Tips for Alzheimer’s Disease Caregivers


Tips for Alzheimer’s Disease Caregivers

When someone is diagnosed with Alzheimer’s disease, many times a friend or family member will step up to serve as the caregiver for that individual if a full-time nurse or home health professional is not a available. This often means that the primary caregiver does not have any experience with geriatrics or nursing, they are not home health or assisted living professionals. With that said, I think it may be helpful if we devote a post to some tips for caregivers.

The first aspect of being a primary caretaker is riding the waves of the constantly changing emotions and behaviors. As the National Institute on Aging points out in their “Caregiver Guide,” “Dressing, bathing, eating – basic activities of daily living – often become difficult to manage for both the person with Alzheimer’s and the caregiver. 1” With that said, while every person is different, I hope these tips can help you care for your loved one.

When your friend or loved one is diagnosed with Alzheimer’s and you determine you will be one of the caregivers, take some time to learn about the disease and how it affects a person’s body and mind. Reach out to organizations such as the Alzheimer’s Association or the Alzheimer’s Disease Education and Referral (ADEAR) for information about treatment options and get resources developed specifically for caregivers. Especially if you are not a trained nurse or home health professional, there is no shame in not knowing about the disease, you are not alone1!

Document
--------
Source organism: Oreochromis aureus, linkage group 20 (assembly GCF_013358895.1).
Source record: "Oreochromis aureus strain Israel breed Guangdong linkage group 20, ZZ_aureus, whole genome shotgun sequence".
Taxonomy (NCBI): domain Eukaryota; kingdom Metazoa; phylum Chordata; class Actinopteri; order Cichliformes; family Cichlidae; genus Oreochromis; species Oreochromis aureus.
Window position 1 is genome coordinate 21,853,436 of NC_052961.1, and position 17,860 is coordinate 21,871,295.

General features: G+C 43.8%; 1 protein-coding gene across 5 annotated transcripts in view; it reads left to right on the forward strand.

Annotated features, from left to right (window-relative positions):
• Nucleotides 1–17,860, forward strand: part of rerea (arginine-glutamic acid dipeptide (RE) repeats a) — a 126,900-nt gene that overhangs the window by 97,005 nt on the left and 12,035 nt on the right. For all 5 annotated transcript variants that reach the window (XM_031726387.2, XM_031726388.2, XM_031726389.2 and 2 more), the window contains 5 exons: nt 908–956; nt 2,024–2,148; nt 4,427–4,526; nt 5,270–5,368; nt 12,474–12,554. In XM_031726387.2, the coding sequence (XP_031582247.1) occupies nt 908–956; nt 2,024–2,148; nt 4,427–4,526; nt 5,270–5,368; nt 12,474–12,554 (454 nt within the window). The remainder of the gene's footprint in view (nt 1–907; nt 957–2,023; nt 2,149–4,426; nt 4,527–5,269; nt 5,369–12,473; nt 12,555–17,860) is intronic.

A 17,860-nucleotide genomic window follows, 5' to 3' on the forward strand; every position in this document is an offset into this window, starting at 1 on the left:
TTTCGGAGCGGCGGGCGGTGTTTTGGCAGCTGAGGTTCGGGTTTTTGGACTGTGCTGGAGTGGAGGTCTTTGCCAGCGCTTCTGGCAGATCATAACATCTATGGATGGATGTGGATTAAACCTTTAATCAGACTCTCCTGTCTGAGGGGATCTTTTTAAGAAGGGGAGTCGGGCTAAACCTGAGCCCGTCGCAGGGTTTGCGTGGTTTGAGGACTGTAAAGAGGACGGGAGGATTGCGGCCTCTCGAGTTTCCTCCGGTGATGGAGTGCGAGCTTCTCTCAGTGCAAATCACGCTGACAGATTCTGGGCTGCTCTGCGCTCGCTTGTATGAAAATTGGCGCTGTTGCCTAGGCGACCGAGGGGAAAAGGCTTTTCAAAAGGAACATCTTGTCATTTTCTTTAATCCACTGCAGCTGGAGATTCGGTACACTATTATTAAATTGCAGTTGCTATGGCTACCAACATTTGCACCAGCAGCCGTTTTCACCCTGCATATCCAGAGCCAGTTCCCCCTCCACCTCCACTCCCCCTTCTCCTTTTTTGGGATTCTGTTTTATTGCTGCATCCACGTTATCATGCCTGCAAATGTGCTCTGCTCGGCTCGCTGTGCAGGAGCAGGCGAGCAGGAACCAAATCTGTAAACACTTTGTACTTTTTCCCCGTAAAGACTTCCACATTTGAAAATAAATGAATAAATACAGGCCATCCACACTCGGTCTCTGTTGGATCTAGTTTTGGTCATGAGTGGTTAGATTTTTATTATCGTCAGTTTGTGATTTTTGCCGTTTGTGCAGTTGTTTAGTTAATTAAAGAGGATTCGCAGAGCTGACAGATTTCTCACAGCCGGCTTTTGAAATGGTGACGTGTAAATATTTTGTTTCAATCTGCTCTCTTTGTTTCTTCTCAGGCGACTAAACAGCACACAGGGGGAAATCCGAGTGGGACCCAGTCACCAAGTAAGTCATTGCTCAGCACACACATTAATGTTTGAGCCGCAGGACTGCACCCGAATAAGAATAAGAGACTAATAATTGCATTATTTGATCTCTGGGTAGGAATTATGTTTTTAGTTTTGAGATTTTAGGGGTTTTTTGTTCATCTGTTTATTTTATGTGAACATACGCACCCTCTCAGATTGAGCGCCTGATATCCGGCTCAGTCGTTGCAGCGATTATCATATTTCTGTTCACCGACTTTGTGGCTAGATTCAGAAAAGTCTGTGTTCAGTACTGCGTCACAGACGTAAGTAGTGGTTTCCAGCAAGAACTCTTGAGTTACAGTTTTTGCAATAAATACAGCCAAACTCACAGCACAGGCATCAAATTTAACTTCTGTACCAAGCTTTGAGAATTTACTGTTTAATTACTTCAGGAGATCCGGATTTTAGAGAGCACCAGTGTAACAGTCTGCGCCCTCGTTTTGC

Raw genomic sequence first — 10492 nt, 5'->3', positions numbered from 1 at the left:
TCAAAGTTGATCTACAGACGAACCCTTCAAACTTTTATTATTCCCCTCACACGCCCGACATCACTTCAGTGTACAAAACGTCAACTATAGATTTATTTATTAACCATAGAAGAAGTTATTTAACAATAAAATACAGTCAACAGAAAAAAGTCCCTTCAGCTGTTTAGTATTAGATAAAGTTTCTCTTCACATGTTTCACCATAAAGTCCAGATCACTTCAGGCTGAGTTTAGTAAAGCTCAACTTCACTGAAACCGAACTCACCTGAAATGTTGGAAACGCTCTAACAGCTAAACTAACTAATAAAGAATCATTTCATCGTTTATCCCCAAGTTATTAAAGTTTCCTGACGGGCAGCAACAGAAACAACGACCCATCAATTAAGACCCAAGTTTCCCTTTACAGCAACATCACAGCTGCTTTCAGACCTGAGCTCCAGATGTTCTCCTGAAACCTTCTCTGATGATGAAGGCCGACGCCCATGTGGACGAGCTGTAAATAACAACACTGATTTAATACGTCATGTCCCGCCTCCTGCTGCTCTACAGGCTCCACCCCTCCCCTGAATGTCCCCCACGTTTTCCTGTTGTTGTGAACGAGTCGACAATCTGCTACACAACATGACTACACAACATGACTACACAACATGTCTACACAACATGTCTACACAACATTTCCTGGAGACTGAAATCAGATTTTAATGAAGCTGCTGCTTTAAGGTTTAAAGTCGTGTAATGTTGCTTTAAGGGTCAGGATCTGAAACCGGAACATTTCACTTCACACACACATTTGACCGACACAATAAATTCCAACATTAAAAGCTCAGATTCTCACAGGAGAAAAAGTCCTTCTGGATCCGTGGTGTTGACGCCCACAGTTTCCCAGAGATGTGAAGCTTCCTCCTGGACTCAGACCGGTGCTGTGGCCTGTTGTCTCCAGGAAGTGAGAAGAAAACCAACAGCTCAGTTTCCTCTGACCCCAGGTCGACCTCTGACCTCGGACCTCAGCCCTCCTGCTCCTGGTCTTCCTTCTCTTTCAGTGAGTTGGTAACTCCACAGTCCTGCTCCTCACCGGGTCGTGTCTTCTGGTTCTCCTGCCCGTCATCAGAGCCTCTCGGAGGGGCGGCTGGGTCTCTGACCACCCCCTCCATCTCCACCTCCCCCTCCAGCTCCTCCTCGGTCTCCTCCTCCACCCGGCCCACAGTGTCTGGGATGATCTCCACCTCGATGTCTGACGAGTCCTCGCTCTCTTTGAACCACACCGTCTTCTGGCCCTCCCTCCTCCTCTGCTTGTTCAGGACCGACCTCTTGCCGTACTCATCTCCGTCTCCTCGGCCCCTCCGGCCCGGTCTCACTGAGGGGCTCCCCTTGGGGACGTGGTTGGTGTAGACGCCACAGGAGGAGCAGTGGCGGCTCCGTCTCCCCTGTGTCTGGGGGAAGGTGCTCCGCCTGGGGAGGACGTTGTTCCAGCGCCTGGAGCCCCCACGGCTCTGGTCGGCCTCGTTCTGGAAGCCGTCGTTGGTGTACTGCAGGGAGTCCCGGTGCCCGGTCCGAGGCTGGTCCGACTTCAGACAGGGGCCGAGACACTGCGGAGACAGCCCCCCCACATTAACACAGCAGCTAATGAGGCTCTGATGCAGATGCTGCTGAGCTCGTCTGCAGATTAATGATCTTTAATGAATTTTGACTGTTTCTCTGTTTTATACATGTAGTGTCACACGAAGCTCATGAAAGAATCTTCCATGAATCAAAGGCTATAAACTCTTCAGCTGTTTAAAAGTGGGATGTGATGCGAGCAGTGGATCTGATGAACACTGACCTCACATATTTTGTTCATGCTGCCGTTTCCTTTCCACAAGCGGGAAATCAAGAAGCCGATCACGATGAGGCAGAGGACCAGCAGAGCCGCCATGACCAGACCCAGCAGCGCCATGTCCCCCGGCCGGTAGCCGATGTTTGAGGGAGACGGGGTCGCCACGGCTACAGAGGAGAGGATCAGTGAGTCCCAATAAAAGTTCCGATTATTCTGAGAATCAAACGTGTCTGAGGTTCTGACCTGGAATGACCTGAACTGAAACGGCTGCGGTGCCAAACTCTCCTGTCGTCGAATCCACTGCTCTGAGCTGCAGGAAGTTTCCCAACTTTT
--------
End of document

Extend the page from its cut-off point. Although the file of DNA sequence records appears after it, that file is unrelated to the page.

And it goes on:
With that said, all the information in the world sometimes doesn’t alleviate the emotional stress. Let’s take a second to be real – it is not easy to care for someone with Alzheimer’s disease. I understand being a caretaker can feel overwhelming and stressful at times, but just know you are not alone with those feelings. You are fueled by your love for your family member or loved one and I want to encourage you to take time for yourself when you can. If possible, check out a support group in your area to find people that can back you up when you need help1. Never be afraid to seek out professional help through a home health provider or geriatrics nurse who does house calls.

Routines are extremely helpful when caring for your loved one. Take notice to times in the day when your loved one seems to be more cooperative and take advantage of those times in your routine. With that said, always be prepared in the back of your mind to be flexible as their moods may change day-to-day. When it comes to normal daily activities like eating and bathing, simpler is always better, which usually just requires careful thought and planning1. Minimize options for them to choose between such as what to eat for lunch or what shirt to wear with their jeans and prepare to be patient in the decision-making process1.

Communication can be challenging when it comes to comprehension from both parties. While you may get frustrated, it is important as the caregiver to pay attention to your tone, pace and word choice. Try to be very clear and simple and avoid sounding patronizing or demeaning (which sometimes can happen without even realizing it) 1. If they misspeak, it is not effective to correct them, just move on with what you know they meant to say.

For more specific tips for caregivers of a loved one with Alzheimer’s disease, please check out the full article from the National Institute on Aging1.

1Alzheimer’s Disease Education and Referral Center (2010) Caregiver Guide: Tips for Caregivers of People with Alzheimer’s Disease. National Institute on Aging. Retrieved April 26, 2014 from